Also, research has revealed the threat of these foods. Though genetically modified foods (GM), offer convenience and low prices, they are dangerous to public health. With advancements in science, genetically modified organisms have become increasingly popular in the food market. Scientists have made “advances in cellular genetics and cell biology methods…that have contributed to the so-called green revolution that significantly increased varieties of staple food crops containing traits for higher yield and resistance to diseases and pests in a number of both developed and developing countries” (Haslberger). Since scientists have made new breakthroughs in the methods of production, these GMO’s have increased.
24) Vandana Shiva “Poverty and Globalization” Reith 2000 Lectures, BBC. 25) Bruno Sobral “The Impact of Plant Molecular Genetics” (1996) Birkhauser, Boston. 26) David Suzuki and Peter Knudtson “Genethics” (1989) Harvard University Press, Cambridge, Massachusetts. 27) Paul Thompson “Value Judgements and Risk Comparisons. The Case of Genetically engineered Crops” (2003) Plant Physiology Vol 132 p 10-16 28) S Uzogara “The Impact of genetic modification of human foods in the 21st century: a review” Biotechnology Adv.
Should governments keep a control over the production of GM plants? Oxford Dictionaries defines being “genetically modified” is equivalent to containing artificially altered genetic material designed to have desirable traits. (Oxford Dictionaries, 2011). It was in 1973 that Stanley Cohen and Herbert Boyer co-founded the means to achieve DNA cloning and techniques to transplant genes between different biological species and genetic engineering was born (Time, 2002). It is arguable that hybrid species and selective breeding has already existed thousands of years before.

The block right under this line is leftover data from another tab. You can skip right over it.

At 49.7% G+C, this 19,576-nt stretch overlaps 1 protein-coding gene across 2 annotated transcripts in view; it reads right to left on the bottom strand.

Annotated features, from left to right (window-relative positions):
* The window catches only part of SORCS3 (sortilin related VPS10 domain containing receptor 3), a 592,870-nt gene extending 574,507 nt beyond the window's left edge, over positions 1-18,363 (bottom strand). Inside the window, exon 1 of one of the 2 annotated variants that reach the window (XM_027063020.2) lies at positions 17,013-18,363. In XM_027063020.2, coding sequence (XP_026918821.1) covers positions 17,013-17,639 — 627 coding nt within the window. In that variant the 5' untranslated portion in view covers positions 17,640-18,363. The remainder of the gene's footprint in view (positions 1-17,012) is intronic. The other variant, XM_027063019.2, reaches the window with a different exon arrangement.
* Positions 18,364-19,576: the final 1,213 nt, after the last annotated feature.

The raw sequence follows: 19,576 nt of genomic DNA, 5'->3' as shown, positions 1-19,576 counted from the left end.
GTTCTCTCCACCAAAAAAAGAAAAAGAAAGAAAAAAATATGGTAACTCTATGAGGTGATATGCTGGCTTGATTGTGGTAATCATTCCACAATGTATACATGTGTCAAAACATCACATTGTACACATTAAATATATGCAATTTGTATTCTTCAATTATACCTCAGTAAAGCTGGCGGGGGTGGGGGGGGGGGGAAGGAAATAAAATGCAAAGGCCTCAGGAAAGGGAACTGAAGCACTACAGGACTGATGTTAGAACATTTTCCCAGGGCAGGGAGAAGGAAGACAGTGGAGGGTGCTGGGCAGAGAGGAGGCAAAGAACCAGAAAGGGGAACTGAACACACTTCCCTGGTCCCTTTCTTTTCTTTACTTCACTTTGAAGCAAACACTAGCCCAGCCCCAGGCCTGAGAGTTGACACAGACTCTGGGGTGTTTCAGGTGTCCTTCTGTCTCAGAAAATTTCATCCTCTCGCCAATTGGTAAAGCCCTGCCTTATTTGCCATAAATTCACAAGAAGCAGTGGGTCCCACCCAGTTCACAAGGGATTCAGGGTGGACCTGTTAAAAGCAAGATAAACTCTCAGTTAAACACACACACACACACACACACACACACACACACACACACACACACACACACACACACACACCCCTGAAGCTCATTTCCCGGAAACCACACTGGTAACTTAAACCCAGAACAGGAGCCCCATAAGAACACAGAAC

Plant biotechnology uses genetic engineering, which is the process of manipulating genes through isolation and reintroducing the DNA into the cell. This gave birth to Genetically Modified Organism, which are organism according to Dr. Steve Windley, MD, whom structure is manipulated. Modifying these organisms could control what they react and don’t react to, such as resistance to herbicides or it could improve the nutritional content. The other effects may be growth, or a slew of a numerous effects that could go unnoticed for years The History of Genetically Modified Organism. Genetically Modified Organism was introduced to the public approximately fourteen years ago.
Genetically modified crops should be used in moderation, because they can have very negative effects on the population. There are several different ways that this trend of new and improved gene pools got their bearings but the most common theory is that “the 1980’s marked the scientific discovery that specific pieces of DNA could be transferred from one organism to another” (History of Genetically Modified Foods). This shows that the research started very long ago, and they have had a copious amount of time to perfect what they are putting into our food. “While the potential of GM crops is great, the laundry list of unknowns is troubling to many who want the process sidelined until the safety of GMOs can be concluded through research and studies. In terms of controversies, one of the greatest concerns is the long-term health affects that genetically modified foods will have on human health” (History of Genetically Modified Foods).